A first observation is that this definition still captures what we
started out with, while trying to define the notion of reductions.
That is, if $B \in P$, then that implies $A \in P$ as well. We will
look for more properties. For instance:
\begin{proposition}
\[ \textrm{\sat} \le_T^p \overline{\textrm{ \sat}}. \]
\[ \textrm{\sat} \le_m^p \overline{\textrm{ \sat}} \iff
\textrm{$\NP = \co$-$\NP$}. \]
\end{proposition}
\begin{proof}
Part (1) follows from basic definition itself. Indeed, the Turing
machine asks if $x \in \overline{\textrm{ \sat}}$ and then answers yes
if it says no, and vice versa.
To see part (2): Suppose $\NP = \co$-$\NP$. By
$\co$-$\NP$-completeness of $\overline{\textrm{ \sat}}$, and
$\NP$-completeness of \sat\ we have that for every formula $\phi$
there is another formula $\phi'$ such that (1) given $\phi$, $\phi'$
can be constructed in $\poly$ time, and (2) $\phi'$ is satisfiable if
and only if $\phi$ is not satisfiable. This itself gives the many-one
reduction from \sat to $\overline{\textrm{\sat}}$.
\end{proof}
It is widely believed that $\NP \ne \co$-$\NP$. This may be an evident
that $\le_m^p$ and $\le_T^p$ are not the same.
Now we relate Turing reduction to orcale complexity classes that we
have seen in previous classes. The following theorem follows from definitions,
but characterises Turing reductions in terms of oracle Turing machines.
\begin{theorem}
For any language $A \subset \Sigma^*$, if $A \le_T^p B$ \sat\ then $A
\in \P^{B}$. In particular if $B=\textrm{\sat}$ then $L' \in \P^{\NP}$.
\end{theorem}
We will demonstrate the power of Turing reductions by descrbing one more example.
We consider the following two problems. A clique is complete graph.
\noindent {\sc Exact-Clique}: Given a graph $G$ an integer $k$,
determine if the maximum size of a clique in $G$ is exactly $k$?
\begin{theorem}
{\sc Exact-Clique} $\equiv_T^p$ {\sc Clique} and {\sc Clique} $\le_T^p$ {\sc Exact-Clique}.
\end{theorem}
\begin{proof}
{\sc Exact-Clique} $\le_T^p$ {\sc Clique} : Let $G(V,E)$ be the given
graph and $k$ be an integer. Notice that the maximum clique size of
$G$ is $k$ if and only if $(G,k) \in$ {\sc Clique} and $(G,k+1)
\notin$ {\sc Clique}. This gives 2-query Turing reduction to {\sc
Clique}. \\[2mm]
%
\noindent {\sc Clique} $\le_T^p$ {\sc Exact-Clique} : Let $G(V,E)$ be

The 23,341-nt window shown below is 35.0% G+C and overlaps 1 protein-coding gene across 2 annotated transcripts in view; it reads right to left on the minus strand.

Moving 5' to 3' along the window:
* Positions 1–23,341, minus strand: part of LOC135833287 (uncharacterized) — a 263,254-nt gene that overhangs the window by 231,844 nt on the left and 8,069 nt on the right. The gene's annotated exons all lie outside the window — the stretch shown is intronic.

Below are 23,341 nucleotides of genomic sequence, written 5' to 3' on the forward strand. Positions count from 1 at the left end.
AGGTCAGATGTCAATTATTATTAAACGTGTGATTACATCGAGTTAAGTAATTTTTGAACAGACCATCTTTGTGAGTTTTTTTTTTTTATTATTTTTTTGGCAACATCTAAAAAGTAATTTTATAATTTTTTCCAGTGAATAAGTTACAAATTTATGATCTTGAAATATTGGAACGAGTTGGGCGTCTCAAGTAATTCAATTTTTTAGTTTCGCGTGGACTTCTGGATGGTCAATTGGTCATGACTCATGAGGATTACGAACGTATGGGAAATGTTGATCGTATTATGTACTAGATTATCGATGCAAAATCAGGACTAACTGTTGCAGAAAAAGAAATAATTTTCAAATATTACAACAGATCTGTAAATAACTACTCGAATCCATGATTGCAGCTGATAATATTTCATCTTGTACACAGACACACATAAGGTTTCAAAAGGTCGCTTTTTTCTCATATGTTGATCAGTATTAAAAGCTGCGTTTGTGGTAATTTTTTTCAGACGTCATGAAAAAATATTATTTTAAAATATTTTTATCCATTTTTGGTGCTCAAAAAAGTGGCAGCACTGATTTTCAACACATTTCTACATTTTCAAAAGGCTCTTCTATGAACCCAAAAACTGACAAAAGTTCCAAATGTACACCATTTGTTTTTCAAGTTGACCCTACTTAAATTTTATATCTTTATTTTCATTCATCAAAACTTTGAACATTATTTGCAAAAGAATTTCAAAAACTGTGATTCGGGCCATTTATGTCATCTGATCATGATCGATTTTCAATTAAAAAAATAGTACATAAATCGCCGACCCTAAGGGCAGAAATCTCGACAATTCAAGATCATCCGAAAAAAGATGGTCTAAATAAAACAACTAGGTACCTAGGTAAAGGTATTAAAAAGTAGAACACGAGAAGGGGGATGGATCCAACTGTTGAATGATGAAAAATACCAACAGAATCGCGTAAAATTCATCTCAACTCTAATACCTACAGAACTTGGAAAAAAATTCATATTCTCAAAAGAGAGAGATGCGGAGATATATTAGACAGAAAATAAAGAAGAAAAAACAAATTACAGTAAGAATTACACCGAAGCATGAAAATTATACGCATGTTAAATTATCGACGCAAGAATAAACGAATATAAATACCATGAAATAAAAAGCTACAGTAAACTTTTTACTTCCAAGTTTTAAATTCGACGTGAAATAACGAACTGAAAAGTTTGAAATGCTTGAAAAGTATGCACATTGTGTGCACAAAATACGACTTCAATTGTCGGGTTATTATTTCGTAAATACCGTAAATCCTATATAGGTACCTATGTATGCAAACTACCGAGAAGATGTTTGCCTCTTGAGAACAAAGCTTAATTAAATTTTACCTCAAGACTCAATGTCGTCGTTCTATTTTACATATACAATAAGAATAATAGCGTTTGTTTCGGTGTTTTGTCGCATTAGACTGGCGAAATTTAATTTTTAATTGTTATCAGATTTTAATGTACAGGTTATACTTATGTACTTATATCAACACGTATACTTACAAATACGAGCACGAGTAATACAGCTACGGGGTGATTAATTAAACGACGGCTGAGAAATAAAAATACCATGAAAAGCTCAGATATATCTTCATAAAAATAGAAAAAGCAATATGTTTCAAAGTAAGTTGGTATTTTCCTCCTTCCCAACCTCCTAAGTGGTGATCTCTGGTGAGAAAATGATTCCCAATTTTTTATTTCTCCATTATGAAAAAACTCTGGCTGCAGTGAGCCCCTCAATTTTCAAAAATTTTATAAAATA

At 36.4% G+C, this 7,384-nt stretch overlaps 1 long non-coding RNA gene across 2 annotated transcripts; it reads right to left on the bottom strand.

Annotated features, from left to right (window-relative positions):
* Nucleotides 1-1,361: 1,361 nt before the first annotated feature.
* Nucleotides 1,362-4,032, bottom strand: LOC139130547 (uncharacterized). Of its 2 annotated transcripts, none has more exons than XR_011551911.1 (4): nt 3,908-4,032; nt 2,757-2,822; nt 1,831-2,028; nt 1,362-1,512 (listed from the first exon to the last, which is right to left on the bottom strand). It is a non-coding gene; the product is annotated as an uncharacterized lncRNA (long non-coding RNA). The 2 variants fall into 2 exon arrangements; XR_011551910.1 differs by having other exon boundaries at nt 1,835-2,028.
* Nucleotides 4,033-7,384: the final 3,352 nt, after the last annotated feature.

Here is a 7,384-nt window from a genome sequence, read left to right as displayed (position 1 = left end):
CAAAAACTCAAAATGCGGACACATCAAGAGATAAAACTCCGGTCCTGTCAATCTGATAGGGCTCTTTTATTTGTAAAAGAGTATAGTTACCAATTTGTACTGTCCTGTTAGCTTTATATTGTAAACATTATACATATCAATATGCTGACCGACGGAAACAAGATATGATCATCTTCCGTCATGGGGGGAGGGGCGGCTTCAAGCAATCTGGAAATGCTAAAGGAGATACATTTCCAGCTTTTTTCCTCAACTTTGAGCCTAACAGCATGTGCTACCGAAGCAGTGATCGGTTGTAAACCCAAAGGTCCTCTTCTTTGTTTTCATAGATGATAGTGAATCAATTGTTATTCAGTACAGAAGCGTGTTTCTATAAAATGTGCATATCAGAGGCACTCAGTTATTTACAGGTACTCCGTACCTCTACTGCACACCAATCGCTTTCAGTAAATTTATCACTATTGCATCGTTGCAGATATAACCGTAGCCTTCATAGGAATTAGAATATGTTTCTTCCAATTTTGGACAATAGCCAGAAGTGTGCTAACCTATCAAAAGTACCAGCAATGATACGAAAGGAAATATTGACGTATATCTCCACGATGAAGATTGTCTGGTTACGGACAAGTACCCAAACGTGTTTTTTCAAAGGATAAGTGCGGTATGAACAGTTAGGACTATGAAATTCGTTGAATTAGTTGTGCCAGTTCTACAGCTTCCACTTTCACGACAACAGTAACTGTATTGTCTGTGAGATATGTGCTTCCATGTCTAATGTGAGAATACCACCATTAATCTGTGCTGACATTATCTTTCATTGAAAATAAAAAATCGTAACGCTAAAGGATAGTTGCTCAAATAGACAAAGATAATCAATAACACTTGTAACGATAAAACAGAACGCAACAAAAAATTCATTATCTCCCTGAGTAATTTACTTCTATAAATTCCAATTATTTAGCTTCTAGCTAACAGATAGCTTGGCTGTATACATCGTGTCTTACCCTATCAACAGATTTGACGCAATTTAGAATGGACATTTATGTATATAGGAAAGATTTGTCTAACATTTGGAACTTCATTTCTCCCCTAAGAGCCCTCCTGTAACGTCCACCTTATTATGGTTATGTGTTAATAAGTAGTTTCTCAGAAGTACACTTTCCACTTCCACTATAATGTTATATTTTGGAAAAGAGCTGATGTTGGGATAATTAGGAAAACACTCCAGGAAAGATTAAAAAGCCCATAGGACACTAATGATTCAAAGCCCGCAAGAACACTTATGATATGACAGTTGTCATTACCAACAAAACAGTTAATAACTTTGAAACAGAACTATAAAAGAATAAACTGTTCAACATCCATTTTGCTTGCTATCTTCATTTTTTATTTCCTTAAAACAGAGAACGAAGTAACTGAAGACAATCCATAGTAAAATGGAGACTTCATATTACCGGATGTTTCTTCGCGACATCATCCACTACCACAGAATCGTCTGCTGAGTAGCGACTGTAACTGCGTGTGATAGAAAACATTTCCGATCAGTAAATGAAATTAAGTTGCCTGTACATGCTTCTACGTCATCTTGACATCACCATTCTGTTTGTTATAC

the given graph and $\ell$ be an integer. To check if there is a
clique of size $\ell$, ask the {\sc Exact-Clique} problem with $k$
ranging from $a, \ldots, |V|$. If the maximum $k'$ for which this says
{\sc Yes}, is at least $\ell$ then answer {\sc Yes}, otherwise {\sc
No}.
\end{proof}
The above two examples, although are Turing reductions, are not
exactly using its complete power. More precisely, the queries that are
asked are not adaptive. In the example of \sat\ to
$\overline{\textrm{\sat}}$, there was only one query. In the above
example ({\sc Exact-Clique} $\le_T^p$ {\sc Clique}) the second query
does not depend on the answer to the first query. This leads us to a
type of reduction that is in between many-one reduction and the
general Turing reductions, namely Truth table reductions.
\subsection{Truth Table Reductions}
A Truth Table reduction must present all of its (finitely many) oracle
queries at the same time. Recalling the characterisation of Turing
reductions using oracle model of computation, we can imagine this to
be {\em non-adaptive oracle Turing machines} where the queries should
be written down simultaneously. This restriction ensures that once the
oracle gives out the response (answer bits, 0/1, of the queries), then
the computation (since it does not involve oracle queires any more)
will only involve a table look up into the truth table to decide
whether to accept or reject based on these response bits. This leads
to the name. More formally,
\begin{definition}[Poly time Truth Table Reduction]
Let $A, B \subseteq \Sigma^*$ which encodes computational problems, we
say that $A$ $\poly$-time Truth Table reduces to $B$, denoted by $A